The last two years have been extraordinary by any standards. Established financial institutions have been swept away, amalgamated or nationalised in many countries across the world. Property bubbles have burst. Governments have been forced to step in to save entire industry sectors at a vast cost to the public. Government spending has also ended up in the limelight.
A key question emerging in the wake of the financial crisis is ‘how do you prevent the build up of risks from bringing down the financial system’? Though it seems obvious it is perhaps one that still may not be getting enough attention from policymakers. While there have been many headlines and contributions, they have failed to ask the most difficult question – how are the particular risks to be addressed?
The public debate first focused on who is given responsibility for financial stability, and what authority they have. This is an important question and the crisis has highlighted significant failings in this area, at both national and international levels. International bodies did not have formal mechanisms for co-ordinated action, while national regulators were unable, and possibly unwilling, to identify and address the build up of problems.
Policymakers have mooted breaking up some of the largest banks, separating the so-called ‘casino’ and ‘utility’ banking operations, counter-cyclical accounting/prudential regulation and controlling bank bonuses. Again, it is right that all these ideas are considered, but it is difficult to see that the crisis would not have happened had any, or all, of the proposed measures been in place. There may also have been unwanted and unintended consequences of their implementation, such as slowing economic growth, higher priced financial products for consumers or creating new and different bubbles.
The problem with focusing on the size of banks is that the bank's importance on a systematic level changes according to the economic. The crisis has highlighted this even when relatively small and simple banks needed to be bailed out to save the financial system. It could be that even in good times, the system may have had enough capacity to cope with the collapse of even a very large global bank – the shareholders may have lost on their investments but someone may have stepped in to pick up market share and thereby prevented market contagion.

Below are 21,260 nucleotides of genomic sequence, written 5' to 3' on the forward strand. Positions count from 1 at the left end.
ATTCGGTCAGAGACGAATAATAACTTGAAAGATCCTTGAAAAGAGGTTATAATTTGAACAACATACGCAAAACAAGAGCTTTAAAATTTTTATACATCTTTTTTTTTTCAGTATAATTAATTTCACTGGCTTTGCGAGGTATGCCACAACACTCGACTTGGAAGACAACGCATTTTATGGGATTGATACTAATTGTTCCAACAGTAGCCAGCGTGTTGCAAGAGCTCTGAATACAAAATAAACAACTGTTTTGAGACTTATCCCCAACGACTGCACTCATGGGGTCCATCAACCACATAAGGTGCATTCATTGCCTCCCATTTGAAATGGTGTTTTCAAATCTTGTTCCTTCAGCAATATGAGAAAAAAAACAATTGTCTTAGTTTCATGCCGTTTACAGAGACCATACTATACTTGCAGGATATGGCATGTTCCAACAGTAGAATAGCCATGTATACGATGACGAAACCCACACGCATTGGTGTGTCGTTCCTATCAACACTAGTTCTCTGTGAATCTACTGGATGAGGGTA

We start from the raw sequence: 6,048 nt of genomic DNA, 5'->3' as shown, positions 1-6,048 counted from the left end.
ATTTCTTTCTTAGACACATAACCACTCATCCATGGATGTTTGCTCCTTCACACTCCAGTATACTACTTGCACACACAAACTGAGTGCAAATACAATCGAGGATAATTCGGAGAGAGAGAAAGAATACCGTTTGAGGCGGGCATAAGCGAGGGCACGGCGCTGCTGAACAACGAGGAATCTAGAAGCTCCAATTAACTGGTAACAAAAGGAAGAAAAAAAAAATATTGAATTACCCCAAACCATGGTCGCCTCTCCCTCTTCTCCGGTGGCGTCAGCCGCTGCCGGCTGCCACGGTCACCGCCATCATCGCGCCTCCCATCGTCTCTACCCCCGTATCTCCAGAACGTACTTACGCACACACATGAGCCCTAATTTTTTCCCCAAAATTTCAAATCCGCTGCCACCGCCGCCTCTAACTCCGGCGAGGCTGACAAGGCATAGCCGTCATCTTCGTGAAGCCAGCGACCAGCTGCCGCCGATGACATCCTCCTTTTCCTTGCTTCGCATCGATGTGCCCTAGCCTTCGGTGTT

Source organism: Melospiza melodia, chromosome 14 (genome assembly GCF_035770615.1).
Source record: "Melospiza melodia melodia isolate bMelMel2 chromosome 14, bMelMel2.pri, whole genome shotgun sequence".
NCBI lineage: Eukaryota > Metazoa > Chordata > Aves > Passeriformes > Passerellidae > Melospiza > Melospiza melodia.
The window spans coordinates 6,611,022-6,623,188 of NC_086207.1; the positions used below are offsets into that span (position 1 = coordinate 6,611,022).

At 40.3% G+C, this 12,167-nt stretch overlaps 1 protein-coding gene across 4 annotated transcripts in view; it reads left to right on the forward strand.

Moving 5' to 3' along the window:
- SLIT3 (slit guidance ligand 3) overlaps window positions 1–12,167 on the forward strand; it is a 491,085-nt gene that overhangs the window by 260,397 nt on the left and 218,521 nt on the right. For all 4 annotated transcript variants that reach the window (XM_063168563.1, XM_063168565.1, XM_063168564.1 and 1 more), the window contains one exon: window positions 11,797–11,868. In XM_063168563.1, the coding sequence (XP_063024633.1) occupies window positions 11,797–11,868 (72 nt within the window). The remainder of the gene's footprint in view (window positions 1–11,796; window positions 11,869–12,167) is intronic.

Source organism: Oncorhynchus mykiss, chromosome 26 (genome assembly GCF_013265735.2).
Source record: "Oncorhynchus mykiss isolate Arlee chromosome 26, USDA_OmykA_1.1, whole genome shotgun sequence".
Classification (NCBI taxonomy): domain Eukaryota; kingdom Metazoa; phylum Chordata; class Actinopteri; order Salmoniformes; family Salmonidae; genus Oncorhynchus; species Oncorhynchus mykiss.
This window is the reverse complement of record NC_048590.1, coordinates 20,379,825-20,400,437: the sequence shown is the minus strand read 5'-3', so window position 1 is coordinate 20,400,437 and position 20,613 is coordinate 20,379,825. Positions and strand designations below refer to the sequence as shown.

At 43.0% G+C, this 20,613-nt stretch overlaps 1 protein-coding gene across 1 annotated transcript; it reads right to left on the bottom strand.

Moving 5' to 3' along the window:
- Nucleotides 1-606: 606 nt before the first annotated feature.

What may be needed now is a focus on risks rather than institutions. The interconnectedness of the banking system, and its importance to the wider economy, creates systemic risk. Creating circuit-breakers to prevent onward transmission of problems will not be easy. However, the financial crisis was not caused by any one bank running into trouble, but by a build up of similar crises across the system that were not properly identified or addressed.
Regulators need better systems for measuring this type of risk concentration, and the tools to combat over-concentration. Higher capital may be needed, but this may be a more effective solution if these higher capital requirements are targeted at emerging bubbles, rather than on the size of the institution or the state of the economic cycle.
This needs public debate and political commitment, and the buy-in of both the industry and consumers of financial products, as the tools may involve acting against the tide of market sentiments. It will also need better information to allow risk concentrations to be identified – both Hong Kong and Singapore saw several examples of the mis-selling of financial products through at best opaque information, and at worst deliberate mis-information, as both vendor and investor were caught up in the frenzy caused by the fear of missing out.
While views may differ on precisely what must be done, there is little doubt that the crisis has provided an opportunity to learn important lessons and address shortcomings.
The ICAEW believes that new thinking is needed on managing systemic risk. The solution needs to be global or at least globally co-ordinated, as there is no doubt that the financial crisis has shown the interdependence and mutual interests of global markets, national economies and regulatory systems. Transparent financial information is the corner stone on which to build global risk management.
What we need are clear lines of regulatory responsibility for collecting and reporting information on systemic risk. At the level of individual financial institutions, focus should be on:
• improving the transparency of bank boards’ risk appetite and risk management;
• increasing clarity about how risk management information flows to bank boards;
• linking remuneration to long term, risk-adjusted performance and ethical behaviour;
• and working to improve systems of cross border regulatory cooperation.
Perhaps the reason for this issue not yet having been given sufficient attention is that no-one really knows how to solve the problem! Let’s hope 2010 will offer some answers.
The views expressed in this column are the author's own and do not necessarily reflect this publication's view, and this article is not edited by Asian Banking & Finance. The author was not remunerated for this article.
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Mark Billington is Regional Director at ICAEW South East Asia. He is a UK qualified Chartered Accountant with 15 years experience in various business units.